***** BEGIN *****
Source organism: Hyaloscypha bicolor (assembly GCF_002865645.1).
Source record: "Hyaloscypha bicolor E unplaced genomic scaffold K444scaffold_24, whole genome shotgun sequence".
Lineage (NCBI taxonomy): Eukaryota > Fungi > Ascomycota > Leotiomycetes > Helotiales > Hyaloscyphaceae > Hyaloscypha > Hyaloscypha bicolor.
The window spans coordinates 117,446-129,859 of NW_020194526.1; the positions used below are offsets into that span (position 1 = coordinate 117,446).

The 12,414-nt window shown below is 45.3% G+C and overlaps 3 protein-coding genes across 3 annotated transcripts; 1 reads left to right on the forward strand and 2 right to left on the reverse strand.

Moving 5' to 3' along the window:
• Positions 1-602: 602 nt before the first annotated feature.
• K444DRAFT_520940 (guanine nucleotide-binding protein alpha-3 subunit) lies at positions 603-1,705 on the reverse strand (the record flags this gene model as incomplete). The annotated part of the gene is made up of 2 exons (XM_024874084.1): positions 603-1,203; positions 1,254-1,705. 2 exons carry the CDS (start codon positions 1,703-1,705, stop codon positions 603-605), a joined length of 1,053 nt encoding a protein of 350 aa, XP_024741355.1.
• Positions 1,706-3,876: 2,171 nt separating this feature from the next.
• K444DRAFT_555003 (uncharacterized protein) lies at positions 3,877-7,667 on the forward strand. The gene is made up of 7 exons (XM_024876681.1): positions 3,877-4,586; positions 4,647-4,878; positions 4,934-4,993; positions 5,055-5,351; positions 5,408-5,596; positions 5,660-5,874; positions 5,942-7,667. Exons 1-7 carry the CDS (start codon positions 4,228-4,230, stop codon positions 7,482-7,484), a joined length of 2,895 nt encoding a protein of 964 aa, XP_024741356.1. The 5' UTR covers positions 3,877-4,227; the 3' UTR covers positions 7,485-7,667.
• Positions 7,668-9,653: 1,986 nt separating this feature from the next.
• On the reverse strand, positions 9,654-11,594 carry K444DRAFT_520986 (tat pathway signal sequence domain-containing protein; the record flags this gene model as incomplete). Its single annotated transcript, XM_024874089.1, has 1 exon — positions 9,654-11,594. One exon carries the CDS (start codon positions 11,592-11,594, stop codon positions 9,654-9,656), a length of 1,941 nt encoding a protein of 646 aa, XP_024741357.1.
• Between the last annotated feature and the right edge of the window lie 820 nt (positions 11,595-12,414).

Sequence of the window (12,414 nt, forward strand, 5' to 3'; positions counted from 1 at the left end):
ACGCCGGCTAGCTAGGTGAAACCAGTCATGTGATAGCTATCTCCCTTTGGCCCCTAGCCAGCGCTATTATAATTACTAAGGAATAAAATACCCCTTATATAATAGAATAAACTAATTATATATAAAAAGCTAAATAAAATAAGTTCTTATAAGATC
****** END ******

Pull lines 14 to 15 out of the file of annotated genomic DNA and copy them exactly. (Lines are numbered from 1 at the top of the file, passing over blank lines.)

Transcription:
Sequence of the window (12,414 nt, forward strand, 5' to 3'; positions counted from 1 at the left end):
ACGCCGGCTAGCTAGGTGAAACCAGTCATGTGATAGCTATCTCCCTTTGGCCCCTAGCCAGCGCTATTATAATTACTAAGGAATAAAATACCCCTTATATAATAGAATAAACTAATTATATATAAAAAGCTAAATAAAATAAGTTCTTATAAGATC